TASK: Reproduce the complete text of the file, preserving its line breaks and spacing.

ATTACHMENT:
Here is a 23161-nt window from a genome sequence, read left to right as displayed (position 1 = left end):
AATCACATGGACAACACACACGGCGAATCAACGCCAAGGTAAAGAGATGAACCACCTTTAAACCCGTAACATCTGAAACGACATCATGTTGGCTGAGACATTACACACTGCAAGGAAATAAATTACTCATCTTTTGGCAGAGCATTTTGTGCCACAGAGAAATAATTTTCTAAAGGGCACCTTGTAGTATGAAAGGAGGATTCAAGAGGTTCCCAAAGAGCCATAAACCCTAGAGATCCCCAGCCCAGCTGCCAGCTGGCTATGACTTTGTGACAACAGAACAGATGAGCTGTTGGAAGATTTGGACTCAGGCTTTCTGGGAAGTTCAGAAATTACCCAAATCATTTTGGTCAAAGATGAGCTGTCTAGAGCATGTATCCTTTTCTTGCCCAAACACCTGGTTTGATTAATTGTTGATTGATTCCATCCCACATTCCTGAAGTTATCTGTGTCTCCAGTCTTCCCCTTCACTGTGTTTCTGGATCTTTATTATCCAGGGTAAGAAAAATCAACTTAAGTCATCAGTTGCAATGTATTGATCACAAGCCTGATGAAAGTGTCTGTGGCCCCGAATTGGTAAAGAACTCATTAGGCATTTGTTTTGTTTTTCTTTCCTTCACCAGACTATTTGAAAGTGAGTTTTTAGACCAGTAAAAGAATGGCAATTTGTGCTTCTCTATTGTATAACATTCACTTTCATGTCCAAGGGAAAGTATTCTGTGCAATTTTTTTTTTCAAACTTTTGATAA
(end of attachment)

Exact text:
Here is a 23161-nt window from a genome sequence, read left to right as displayed (position 1 = left end):
AATCACATGGACAACACACACGGCGAATCAACGCCAAGGTAAAGAGATGAACCACCTTTAAACCCGTAACATCTGAAACGACATCATGTTGGCTGAGACATTACACACTGCAAGGAAATAAATTACTCATCTTTTGGCAGAGCATTTTGTGCCACAGAGAAATAATTTTCTAAAGGGCACCTTGTAGTATGAAAGGAGGATTCAAGAGGTTCCCAAAGAGCCATAAACCCTAGAGATCCCCAGCCCAGCTGCCAGCTGGCTATGACTTTGTGACAACAGAACAGATGAGCTGTTGGAAGATTTGGACTCAGGCTTTCTGGGAAGTTCAGAAATTACCCAAATCATTTTGGTCAAAGATGAGCTGTCTAGAGCATGTATCCTTTTCTTGCCCAAACACCTGGTTTGATTAATTGTTGATTGATTCCATCCCACATTCCTGAAGTTATCTGTGTCTCCAGTCTTCCCCTTCACTGTGTTTCTGGATCTTTATTATCCAGGGTAAGAAAAATCAACTTAAGTCATCAGTTGCAATGTATTGATCACAAGCCTGATGAAAGTGTCTGTGGCCCCGAATTGGTAAAGAACTCATTAGGCATTTGTTTTGTTTTTCTTTCCTTCACCAGACTATTTGAAAGTGAGTTTTTAGACCAGTAAAAGAATGGCAATTTGTGCTTCTCTATTGTATAACATTCACTTTCATGTCCAAGGGAAAGTATTCTGTGCAATTTTTTTTTTCAAACTTTTGATAA